Application migration for Windows 7 SP1 & Server 2008 R2 SP1

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If you have a keen eye for dates then you may have noticed that Windows 7 SP1 and Server 2008 R2 SP1 are due for public launch on the 22nd February 2011. This update naturally throws up certain questions for enterprises in terms of application migration.

Sheldon Lachambre, head of engineering for application compatibility company App-DNA says that this is effectively a rollup of updates that have been provided on Windows Update over the past few months.

For Server 2008 R2, there are some additional features such as Dynamic Memory and RemoteFX, both of which are detailed in the Microsoft Virtualisation Team Blog.

So, just a few bug fixes and security roll-ups - or is there more?

Are there really no big changes in the Windows 7 SP1 & Server 2008 R2 SP1 releases?

"Well no," says Lachambre. "According to our analysis there are areas that are that have changed, namely the file system, the registry and the shim database, however with the exception of the shim database these changes are generally inconsequential with regard to application compatibility."

This may seem self-evident based on the announcement; however let's explore these changes in more detail.

This table compares the count of registry keys and files, between Windows 7/Server 2008 R2 and Windows 7 SP1/Server 2008 R2 SP1, as derived from App-DNA's AppTitude database, which contains snapshots of the respective operating systems.

Windows 7 & Server 2008 R2.png

The File System

A more detailed comparison between the snapshots reveals some interesting data. This is a very small sample of new files and folders that are on Windows 7 SP1 that were not present or have moved from the previous Windows 7 release.

APPimage.axd.png

The above data is broken in three classes as highlighted:

Red - Are items that have changed and are noise ("Definition Updates" and "WER" - Windows Error Reporting" for example)
Blue - Are trivial changes in this case adding some favourites
Green - Are drivers, some of which may be new or at least updated given the hash in the folder path

Using the same key we can see the picture is almost identical when we look at the Server 2008 R2 SP1 changes:

App2image.axd.png

So overall, ignoring the trivial and the noise (we excluded things like Windows SxS Assembly registrations before export), the changes seem to be isolated to new or updated drivers.

However we did notice that the Shim and PCA (Program Compatibility Assistant) databases had changed in the WindowsFolder\AppPatch folder.

What about the Registry?

The registry changes in SP1 are not really relevant because they mostly pertain to the fact that the updates are streamlined into the OS, so certain registry keys such as HKLM\COMPONENTS\DerivedData are not on the new SP1 snapshots which explains the drop in registry keys on the two operating system updates.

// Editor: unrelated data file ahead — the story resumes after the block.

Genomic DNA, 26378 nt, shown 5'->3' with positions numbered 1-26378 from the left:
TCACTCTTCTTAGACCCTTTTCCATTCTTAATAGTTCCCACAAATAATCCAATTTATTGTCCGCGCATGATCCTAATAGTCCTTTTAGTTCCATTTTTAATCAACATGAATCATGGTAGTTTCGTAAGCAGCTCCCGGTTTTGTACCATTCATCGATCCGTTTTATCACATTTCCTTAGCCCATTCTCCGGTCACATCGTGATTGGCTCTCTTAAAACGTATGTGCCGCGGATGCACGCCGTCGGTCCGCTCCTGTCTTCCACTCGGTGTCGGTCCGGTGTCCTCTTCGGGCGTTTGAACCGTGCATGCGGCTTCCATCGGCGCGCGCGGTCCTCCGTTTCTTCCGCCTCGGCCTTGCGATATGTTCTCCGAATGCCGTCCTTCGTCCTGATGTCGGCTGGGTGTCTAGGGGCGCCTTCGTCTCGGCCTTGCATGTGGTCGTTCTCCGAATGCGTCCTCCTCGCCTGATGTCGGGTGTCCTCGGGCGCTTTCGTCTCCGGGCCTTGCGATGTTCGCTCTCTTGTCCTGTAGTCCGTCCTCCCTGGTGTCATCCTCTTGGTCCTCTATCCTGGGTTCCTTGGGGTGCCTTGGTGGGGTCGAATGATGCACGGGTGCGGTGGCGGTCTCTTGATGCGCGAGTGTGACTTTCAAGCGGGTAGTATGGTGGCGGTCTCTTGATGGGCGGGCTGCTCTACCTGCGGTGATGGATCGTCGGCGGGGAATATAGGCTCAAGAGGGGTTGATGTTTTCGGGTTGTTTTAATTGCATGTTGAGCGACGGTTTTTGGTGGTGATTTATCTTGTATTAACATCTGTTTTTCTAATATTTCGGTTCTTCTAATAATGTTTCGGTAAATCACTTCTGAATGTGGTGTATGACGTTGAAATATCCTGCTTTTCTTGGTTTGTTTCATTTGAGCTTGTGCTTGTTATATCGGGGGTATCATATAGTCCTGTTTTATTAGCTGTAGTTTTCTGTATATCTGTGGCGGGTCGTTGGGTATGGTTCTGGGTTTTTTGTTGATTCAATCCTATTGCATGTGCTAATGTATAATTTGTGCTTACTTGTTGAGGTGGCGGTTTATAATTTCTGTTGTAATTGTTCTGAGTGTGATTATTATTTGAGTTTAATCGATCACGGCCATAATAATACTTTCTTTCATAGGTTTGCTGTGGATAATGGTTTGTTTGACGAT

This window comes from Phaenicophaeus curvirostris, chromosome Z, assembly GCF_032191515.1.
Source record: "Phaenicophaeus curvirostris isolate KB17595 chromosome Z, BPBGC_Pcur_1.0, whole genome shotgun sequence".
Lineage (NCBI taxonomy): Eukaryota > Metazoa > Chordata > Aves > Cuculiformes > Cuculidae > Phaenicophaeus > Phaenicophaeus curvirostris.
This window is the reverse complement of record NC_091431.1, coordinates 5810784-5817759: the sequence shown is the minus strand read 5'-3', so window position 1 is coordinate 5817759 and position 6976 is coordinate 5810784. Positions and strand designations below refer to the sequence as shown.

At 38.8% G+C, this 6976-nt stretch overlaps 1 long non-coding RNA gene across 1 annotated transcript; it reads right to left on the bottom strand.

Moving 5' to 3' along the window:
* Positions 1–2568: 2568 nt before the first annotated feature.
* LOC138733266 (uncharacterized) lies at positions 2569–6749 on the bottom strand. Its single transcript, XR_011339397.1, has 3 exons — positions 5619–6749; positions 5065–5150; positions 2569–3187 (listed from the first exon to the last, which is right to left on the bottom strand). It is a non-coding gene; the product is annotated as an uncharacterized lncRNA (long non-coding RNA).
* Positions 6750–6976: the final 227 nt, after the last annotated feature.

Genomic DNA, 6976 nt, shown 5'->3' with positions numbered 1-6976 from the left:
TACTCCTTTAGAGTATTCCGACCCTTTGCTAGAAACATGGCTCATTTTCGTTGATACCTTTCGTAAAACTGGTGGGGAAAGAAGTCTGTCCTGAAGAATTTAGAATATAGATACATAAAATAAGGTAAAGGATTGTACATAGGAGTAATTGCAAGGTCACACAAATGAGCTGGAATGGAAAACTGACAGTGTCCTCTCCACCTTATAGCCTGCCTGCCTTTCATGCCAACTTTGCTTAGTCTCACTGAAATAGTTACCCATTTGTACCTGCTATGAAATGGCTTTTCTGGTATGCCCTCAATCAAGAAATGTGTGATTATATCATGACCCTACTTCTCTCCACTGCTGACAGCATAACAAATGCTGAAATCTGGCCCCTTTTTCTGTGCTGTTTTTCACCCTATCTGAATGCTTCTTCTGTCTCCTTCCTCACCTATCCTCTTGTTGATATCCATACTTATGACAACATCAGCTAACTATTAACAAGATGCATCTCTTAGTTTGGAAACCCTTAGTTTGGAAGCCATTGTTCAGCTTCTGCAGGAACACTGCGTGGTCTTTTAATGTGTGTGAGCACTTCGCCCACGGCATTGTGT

In fact Windows Update can cause a lot of file system and registry noise, and our previous snapshots were updated to the latest patched level using Windows update.

So nothing to see here folks, let's move on.

And finally the Shim Database... Why are we interested in the Shim database for application migrations?

Well, simply put AppTitude uses this data to assess whether applications will trigger any OS shims, soft blocks or hard blocks. This is an addition to the powerful heuristic analysis that AppTitude performs for platform application compatibility.

The fact that there are 703 additional shim entries means that there are additional fixes, and potentially some additional soft or hard blocks built into the SP1 operating system which means your applications may be affected by this update, and more so the more out of date your core build is.

Summary

The implications on application compatibility are quite direct, applications should function the same on a fully patched version of Windows 7 as they would on the new Windows 7 SP1 however if your test bed is out of date there is a small possibility of applications being affected by the updates to the shim database however I expect in most cases there should be an improvement in compatibility, unless an application is newly hard blocked on the OS.

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This page contains a single entry by Adrian Bridgwater published on February 21, 2011 11:45 AM.

MWC 2011: Bridgewater Systems, one "e" too many asks Bridgwater? was the previous entry in this blog.

Defining dangerous developer "defect density" is the next entry in this blog.

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